on teaching social practice, Fall 2016

Learning is odd. Some lessons you learn only after years of obstinacy, denial, and making mistakes. In the case of socially-engaged cultural practice, I am still learning, and a lot of that learning is about how to be a good person in relationship to others. You don’t learn that kind of thing overnight, or even in a semester.

How then do you teach social practice? And how do you teach it in a semester? This is my task for Fall 2016 when I am still very much, a learner. Moreover, how do you teach a field that is living, breathing, and changing before one’s very eyes? In reading through Nato Thompson’s Living as Form, published in 2012, for syllabus material, I am struck by how much the landscape of socially-engaged art has changed in just 4 short years. And of course, this choice to construct a particular narrative history of socially-engaged art is a political choice, one fraught with the hierarchies of the formal art world that often exclude “community arts” and activist practices.

I don’t always refer to formal art history—my practice is much more shaped by the intellectual legacies of post-colonialism and black feminism—and my choices in crafting this course reflect that tension between an aestheticized practice and a more straightforward social justice approach. When it comes to the broad range of socially-engaged practice and topics, the course that has taken shape is not by any means comprehensive. It is a specific response to the knowledge and context needed to develop a site-based artist proposal for Trans.lation Vickery Meadow, an arts and cultural platform focused on issues of neighborhood identity and equity.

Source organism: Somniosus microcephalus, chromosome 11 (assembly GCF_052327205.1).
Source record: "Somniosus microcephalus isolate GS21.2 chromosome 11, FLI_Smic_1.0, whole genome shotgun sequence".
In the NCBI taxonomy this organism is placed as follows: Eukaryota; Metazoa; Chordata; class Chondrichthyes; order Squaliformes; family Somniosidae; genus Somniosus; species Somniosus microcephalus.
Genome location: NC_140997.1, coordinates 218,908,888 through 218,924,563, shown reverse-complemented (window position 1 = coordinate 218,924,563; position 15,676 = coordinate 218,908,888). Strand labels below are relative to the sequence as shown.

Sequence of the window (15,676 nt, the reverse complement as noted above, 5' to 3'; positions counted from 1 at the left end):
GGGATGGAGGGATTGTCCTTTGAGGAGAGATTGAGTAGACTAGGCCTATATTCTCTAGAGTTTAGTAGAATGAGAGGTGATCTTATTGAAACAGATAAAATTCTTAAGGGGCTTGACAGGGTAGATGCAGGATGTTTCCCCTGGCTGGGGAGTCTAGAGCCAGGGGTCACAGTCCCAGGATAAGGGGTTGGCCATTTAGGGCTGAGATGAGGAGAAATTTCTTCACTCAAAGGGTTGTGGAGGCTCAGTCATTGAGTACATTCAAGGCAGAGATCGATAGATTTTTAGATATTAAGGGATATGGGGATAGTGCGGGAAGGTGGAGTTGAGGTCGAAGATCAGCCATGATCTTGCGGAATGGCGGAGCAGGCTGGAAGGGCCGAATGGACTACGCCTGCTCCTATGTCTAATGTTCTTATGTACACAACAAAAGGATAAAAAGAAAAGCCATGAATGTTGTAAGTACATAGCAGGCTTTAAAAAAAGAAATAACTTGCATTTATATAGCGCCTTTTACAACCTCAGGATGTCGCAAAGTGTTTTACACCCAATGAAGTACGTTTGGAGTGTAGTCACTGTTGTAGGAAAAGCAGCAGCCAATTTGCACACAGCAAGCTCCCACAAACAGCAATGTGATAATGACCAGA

In a larger schema, this course is a political intervention within the Texas pedagogical landscape. Texas ranks 49th in the United States in per pupil spending, and its public education textbooks are riddled with inaccuracies. No wonder then, that students are systemically disenfranchised from developing the knowledge, analysis, and voice needed to address the structural inequalities manifest in their daily reality.

Teaching is how we can interrogate the status quo and create space for possibility, and because of that, in Texas, our most important task is to teach. One such space of possibility that I’d like to open up is that learning is always amplified when it is shared. And moreover, that learning is produced through dialogue and critique. So please take, read, add, suggest, critique:

Link to Syllabus, Readings, and Presentations (Presentations will be uploaded the week of the course)

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